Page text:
Localization Components


GNWP Localization Strategy includes three components, as described below. The components are also visually depicted in the Prezi presentation that was delivered at the International Localization Conference in Nepal (available here: https://prezi.com/yqqfcjiba61i/implementing-locally/).


Component 1: Convening local authorities and other key local actors:

GNWP organizes Localization workshops convening local actors, including: local authorities such as provincial governors, mayors, vice mayors, district councillors, community leaders, paramount chiefs, tribal leaders, traditional leaders, religious leaders, local police forces, women leaders, youth leaders, teachers & other key local actors. We try to make sure around 60% of the participants are local authorities. This is the first step towards ensuring local buy-in, ownership and implementation of the UNSCR 1325 and the NAP.

The workshop uses interactive lectures and hands-on sessions to: (1) introduce the key concepts (including the concept of gender/gender equality, WPS, the concept we call the “good cycle” – the interdependence between good governance, sustainable development, and security, especially human security); (2) introduce UNSCR 1325 and the NAP, and conduct conflict analysis to identify the areas of the NAP that are the most relevant to the local context; (3) make concrete commitments towards Localizing UNSCR 1325 that will form the basis of the Local Action Plan/local legal and policy instruments to implement UNSCR 1325 at the local level, and establish a Local Steering Committee on UNSCR 1325.


Component 2: Developing local legal/policy instruments for implementation of UNSCR 1325 at the local level: 

This is a necessary step to ensure that the NAP/UNSCR 1325 are Localized and effectively implemented at the local level. It can take a form of (1) drafting a Local Action Plan, adapting the NAP to the local reality; (2) integrating UNSCR 1325/WPS into community development plans or equivalent existing local policies for development; (3) adopting by-laws and policies to implement UNSCR 1325 at the local level. Ideally, all three elements would be implemented, and complement each other.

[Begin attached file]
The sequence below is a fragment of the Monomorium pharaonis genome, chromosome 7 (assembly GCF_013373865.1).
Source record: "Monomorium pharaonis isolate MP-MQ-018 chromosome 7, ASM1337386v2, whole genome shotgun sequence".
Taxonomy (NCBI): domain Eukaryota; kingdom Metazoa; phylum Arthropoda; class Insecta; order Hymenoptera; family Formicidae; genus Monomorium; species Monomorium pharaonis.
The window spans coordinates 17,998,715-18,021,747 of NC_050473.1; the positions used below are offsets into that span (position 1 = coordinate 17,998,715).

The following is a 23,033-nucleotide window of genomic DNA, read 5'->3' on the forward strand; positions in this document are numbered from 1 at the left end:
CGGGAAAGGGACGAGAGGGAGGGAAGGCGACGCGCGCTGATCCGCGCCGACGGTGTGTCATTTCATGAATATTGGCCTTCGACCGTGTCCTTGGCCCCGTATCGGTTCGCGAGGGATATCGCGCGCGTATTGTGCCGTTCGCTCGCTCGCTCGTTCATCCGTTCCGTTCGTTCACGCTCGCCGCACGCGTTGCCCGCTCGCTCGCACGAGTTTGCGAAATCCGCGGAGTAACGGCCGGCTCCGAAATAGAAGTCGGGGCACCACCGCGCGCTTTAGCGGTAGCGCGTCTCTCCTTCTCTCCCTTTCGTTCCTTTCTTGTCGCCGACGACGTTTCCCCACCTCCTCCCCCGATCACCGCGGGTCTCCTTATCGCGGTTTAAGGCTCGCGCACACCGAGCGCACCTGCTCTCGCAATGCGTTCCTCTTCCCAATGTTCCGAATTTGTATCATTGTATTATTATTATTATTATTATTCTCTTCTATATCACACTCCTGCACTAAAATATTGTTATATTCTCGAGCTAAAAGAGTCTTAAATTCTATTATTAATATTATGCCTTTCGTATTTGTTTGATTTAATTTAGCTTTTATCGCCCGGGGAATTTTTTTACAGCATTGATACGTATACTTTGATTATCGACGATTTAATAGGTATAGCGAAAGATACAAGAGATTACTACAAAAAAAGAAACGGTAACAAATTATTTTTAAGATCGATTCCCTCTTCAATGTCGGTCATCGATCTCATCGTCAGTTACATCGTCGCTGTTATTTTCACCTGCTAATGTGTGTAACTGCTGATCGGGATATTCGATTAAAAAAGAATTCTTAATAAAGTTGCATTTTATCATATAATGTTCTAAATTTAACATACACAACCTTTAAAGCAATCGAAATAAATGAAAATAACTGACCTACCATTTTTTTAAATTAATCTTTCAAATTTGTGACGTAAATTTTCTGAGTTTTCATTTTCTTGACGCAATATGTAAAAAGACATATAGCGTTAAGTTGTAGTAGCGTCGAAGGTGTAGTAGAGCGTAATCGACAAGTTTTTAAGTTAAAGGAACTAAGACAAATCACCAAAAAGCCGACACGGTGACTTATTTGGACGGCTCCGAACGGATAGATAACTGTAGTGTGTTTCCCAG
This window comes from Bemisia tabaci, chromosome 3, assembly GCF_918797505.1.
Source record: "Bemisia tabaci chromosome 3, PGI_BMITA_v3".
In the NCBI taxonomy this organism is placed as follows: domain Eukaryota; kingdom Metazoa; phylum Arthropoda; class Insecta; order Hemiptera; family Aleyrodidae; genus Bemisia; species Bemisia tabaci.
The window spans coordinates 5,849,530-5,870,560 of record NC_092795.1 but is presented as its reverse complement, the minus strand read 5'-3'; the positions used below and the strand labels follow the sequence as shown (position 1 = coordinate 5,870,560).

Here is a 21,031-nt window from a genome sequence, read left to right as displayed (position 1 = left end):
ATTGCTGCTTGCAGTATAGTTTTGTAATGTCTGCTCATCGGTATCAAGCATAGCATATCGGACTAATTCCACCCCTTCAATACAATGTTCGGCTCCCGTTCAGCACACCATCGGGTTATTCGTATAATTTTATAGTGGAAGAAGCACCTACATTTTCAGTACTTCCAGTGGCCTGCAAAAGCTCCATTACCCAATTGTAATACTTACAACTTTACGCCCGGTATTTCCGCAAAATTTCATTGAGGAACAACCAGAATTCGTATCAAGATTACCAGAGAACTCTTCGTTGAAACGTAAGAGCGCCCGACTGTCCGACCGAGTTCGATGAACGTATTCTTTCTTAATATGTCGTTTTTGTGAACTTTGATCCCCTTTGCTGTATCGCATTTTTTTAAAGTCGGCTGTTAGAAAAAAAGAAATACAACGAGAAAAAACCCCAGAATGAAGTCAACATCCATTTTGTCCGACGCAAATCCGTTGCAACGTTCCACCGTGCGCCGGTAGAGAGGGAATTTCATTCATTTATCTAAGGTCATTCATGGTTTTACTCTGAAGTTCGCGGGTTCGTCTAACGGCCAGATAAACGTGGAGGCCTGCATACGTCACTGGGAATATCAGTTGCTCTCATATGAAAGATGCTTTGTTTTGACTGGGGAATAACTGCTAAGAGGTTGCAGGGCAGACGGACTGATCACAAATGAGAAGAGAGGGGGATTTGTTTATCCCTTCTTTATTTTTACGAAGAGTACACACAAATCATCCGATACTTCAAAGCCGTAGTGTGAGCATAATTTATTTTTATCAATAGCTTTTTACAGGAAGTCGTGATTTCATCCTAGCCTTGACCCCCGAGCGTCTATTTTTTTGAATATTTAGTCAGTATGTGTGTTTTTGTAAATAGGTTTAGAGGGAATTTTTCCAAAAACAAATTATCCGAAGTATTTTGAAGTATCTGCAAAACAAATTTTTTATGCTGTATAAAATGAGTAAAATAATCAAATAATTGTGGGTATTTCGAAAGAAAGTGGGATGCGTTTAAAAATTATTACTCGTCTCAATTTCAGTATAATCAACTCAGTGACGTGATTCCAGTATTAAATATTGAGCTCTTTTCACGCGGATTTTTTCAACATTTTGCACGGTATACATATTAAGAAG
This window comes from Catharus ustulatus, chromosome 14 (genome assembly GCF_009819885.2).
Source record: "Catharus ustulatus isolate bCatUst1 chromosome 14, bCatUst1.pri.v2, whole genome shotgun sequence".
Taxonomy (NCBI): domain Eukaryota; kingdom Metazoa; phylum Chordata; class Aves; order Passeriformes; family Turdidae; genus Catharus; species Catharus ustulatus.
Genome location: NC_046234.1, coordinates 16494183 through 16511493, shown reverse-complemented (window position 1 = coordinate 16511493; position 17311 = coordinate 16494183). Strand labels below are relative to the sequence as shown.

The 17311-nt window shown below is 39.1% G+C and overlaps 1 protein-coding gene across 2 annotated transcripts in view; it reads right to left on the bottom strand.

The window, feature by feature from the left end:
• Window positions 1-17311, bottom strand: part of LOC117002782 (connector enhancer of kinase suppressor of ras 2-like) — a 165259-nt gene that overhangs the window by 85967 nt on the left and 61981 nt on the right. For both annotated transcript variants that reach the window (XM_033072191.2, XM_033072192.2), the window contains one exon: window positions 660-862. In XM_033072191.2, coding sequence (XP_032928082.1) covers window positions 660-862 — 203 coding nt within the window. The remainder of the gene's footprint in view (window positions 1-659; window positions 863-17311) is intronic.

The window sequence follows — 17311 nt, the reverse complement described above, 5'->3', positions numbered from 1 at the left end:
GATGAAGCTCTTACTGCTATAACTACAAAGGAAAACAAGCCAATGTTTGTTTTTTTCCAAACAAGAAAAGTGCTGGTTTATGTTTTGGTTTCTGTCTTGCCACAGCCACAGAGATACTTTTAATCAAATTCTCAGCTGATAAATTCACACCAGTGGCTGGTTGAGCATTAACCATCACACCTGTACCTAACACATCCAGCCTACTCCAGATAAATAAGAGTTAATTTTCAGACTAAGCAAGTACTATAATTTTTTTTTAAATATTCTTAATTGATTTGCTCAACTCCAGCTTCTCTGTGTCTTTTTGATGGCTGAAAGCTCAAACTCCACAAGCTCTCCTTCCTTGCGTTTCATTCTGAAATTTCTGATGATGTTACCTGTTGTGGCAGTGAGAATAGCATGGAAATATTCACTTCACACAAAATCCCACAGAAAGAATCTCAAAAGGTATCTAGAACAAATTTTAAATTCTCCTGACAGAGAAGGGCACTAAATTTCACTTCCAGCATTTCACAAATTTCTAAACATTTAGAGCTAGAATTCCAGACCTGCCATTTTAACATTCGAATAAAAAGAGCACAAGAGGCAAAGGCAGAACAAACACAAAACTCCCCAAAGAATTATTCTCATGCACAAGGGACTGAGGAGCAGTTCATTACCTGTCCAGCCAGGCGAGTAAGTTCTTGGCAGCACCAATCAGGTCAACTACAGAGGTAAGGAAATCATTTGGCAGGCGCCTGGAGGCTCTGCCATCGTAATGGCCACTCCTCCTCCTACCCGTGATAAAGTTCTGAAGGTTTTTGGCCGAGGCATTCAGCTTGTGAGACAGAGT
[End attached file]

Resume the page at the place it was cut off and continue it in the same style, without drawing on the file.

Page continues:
The integration of WPS into community/local development plans and the development of by-laws and policies has to be aligned with local development processes, so it can take an average of a year or two. However, to initiate the process, and to develop a Local Action Plan that will guide the integration of WPS into other local policies, GNWP sometimes organizes a “writeshop” –a 2-day workshop, where the participants discuss existing local policies, analyse how WPS can be integrated into them, draft “SMART” plans using both gender and peace/conflict lens, and begin actual drafting of the Local Action Plan and/or other policies/by-laws to implement UNSCR 1325 at the local level.


Component 3: Building capacity to ensure implementation and sustainability: 

This is achieved through (1) “Training of Trainers”, bringing together the Localization “champions” from different governorates, identified during Localization workshops; (2) Drafting of context-specific Localization Guidelines, which will be used to localize the NAP/UNSCR 1325 in the governorates, where we did not conduct the Localization workshops. This ensures that the Localization has been rolled out in the entire country.

This component usually takes place about 6 months after the Localization workshops and the development of local legal/policy instruments for implementation of UNSCR 1325. The Training of Trainers takes place at the national level, to make sure participants from different governorates can reach it easily.


Last update: June 17, 2018

Read more on Localization…

Localization Guidelines from Nepal, Sierra Leone and DRC

Localization Toolkit (coming soon)

Localization Case Studies (coming soon)


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Localization video montages of implementation in different countries: